They came from Walker Basin, a speck of a community at the edge of the Sequoia National Forest. From the farm town of Reedley, where a barber gives boys joining the military free haircuts before they ship out.
They came from San Francisco. Los Angeles. San Diego.
When they died, photos went up on post office walls in their hometowns. On Veterans Day, there are parades and charity golf tournaments. Buddies gather at graves to drink to the ones who are gone.
In the 11 years since the wars began in Iraq and Afghanistan, 725 service members from California have been killed.
Many died young -- 41% were not yet 22. Sixty-three were still teenagers.
They were fun-loving singles. Forty-seven were engaged. They were married, leaving behind 307 wives and husbands. They had children -- 432 sons and daughters.
Forty of their obituaries noted that the Sept. 11 attacks spurred them to join up. Some were in elementary school when they watched the Twin Towers fall.
The scope of their loss can't be measured at one point in time. Life moves on, the wars are winding down. But towns, families and individual lives continue to be shaped by their absence.
Lately, 9-year-old Naomi Izabella Johnson has been asking a lot of questions about her father, Allen Johnson, a Special Forces medical sergeant from Los Molinos who was killed on foot-combat patrol in Khanaqin, Afghanistan, in 2005.
What was his favorite color? School subject? Animal? Book? Did he like mashed potatoes?
"It helps me for when I try to imagine him," she said.
Two months ago, her 10-year-old brother, Joshua, started crying inconsolably.
"What's wrong?" his mother, Eunice Johnson, recalled asking.
"I'm starting to forget -- sometimes I can't see Daddy's face."
In Yuba City, Taylor Silva, 21, has been spending some time alone. Last week marked six months since her fiance, Chase Marta, 24, was killed by a roadside bomb in Afghanistan's Ghazni province. He was one of more than 40 California service members to have died in the line of duty since last Veterans Day.
"I know his family and best friend have it just as hard. But we're all being a little quiet to each other because we're all a reminder to each other. His mom can't see me without crying," Silva said.
Seventeen women from California have been killed in the wars.
Hannah Gunterman McKinney of Redlands had told her father that the Army wouldn't send a new mother to Iraq. But she was deployed when her son, Todd Avery Gunterman, was just 1. Ten months later, in 2006, she was run over by a Humvee in Taji, north of Baghdad. She was 20.
She had joined the military as a way to earn money to go to fashion school. She reenlisted because she was a single mother and wanted to give her son financial stability. Now her parents are raising Todd Avery.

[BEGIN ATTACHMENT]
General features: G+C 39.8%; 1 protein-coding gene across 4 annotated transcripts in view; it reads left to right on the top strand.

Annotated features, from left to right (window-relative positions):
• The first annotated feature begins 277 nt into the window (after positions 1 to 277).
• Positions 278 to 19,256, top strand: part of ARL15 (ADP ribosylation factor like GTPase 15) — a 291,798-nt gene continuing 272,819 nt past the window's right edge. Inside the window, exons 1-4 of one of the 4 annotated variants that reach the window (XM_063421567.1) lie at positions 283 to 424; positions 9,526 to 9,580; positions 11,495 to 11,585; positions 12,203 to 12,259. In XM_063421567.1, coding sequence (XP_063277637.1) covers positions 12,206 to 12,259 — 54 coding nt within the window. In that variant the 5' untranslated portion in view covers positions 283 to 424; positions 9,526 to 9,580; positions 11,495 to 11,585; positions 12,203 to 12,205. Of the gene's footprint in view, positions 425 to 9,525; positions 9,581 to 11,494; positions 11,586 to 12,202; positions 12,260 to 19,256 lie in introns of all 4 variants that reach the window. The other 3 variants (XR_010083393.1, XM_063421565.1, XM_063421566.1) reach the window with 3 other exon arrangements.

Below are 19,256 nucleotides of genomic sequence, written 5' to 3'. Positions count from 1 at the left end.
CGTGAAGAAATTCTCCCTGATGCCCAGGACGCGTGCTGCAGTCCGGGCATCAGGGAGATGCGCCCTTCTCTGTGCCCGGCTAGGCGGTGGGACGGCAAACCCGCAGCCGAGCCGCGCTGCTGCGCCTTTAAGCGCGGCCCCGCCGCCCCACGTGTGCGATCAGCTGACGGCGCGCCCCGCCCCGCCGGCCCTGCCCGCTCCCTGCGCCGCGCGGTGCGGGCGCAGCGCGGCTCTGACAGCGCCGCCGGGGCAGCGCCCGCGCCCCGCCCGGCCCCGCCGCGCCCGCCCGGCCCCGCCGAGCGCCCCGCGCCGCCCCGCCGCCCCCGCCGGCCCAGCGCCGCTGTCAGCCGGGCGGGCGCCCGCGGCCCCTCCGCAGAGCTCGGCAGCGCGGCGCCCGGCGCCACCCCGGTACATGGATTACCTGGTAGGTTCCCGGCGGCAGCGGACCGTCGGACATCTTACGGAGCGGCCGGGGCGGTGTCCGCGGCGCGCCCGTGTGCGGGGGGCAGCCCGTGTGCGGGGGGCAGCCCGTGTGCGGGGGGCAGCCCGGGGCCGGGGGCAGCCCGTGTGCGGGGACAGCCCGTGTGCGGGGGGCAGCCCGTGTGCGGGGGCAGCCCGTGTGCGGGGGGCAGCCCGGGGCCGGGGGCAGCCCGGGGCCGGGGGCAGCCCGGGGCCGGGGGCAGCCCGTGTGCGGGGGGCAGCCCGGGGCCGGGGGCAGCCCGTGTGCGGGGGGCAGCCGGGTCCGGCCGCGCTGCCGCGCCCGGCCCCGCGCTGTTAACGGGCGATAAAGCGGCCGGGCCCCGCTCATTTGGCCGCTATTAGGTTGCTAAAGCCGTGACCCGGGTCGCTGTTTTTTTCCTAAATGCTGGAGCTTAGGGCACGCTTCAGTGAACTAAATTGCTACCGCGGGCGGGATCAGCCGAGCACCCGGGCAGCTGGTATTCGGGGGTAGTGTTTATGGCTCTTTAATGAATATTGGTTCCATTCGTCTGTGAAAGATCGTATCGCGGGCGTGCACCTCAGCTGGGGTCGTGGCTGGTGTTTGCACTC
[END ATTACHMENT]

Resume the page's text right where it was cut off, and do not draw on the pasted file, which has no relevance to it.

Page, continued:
Eighty-one of California's war dead were foreign born, coming from 21 countries. Nearly half of those started life in Mexico but called America home. At least seven were "green card" soldiers and Marines.
Army Sgt. David Jimenez Almazan was one of them.
He grew up in the San Fernando Valley. The combat medic had been born in Guadalajara. His boyhood dream was to be a Los Angeles County firefighter, and he'd started the citizenship process long before joining the service or meeting Salina, his American-born wife.
After 9/11, he enlisted. " 'This isn't about a green card. This is my country and I'm going to defend it,' " Salina recalled him saying.
A few weeks after being deployed to Iraq in 2006, he learned he was to be sworn in during a war zone ceremony. Two days later, at age 27, he was killed by a roadside bomb near the Syria-Iraq border. He gained citizenship posthumously.
The oldest soldier to die was 60. Steven Hutchison's job was to train Iraqi police. A liberal psychology professor, he didn't always follow the rules. For instance, one day he brought a puppy back from patrol and hid her from senior Army officers. After Hutchison was killed by a roadside bomb a month short of his 61st birthday, his team found a way to sneak the dog, Laia, out of camp and to a home in the United States.
"A tough man with a soft heart for a four-legged princess," one of the members of his team wrote on an online memorial.
In Clovis, seven graduates of Buchanan High have lost their lives in the wars, the most from any school in California.
Jeremiah Baro, 21, and Jared Hubbard, 22, had been best friends since early childhood. They joined the Marines together and they died together, killed by a bomb in Fallouja, Iraq, in 2004. They were the first Buchanan casualties.
Hubbard's two brothers, Nathan and Jason, then joined the Army -- Nathan to walk in his brother's boots, older brother Jason to keep an eye on Nathan. In 2007, they were in separate Black Hawk helicopters over Multaka, Iraq, when Nathan's went down. Jason's unit recovered the body.
Andrea DerManouel's son was one of their friends, part of a big group of boys who had hung out at one another's houses. She's watched them graduate, start careers, get married. In the last year, seven of the young men -- who call themselves the Hubbard-Baro friends -- have become fathers.
"Every wedding, every birth, every milestone, you see them get a six-pack of beer and head to the cemetery to just be there together. The loss of who isn't with them at each step just goes on and on," she said.
"They suffered so much loss so young. Their generation is marked in a way I think I can't begin to understand."
Times staff writer Maloy Moore contributed to this report.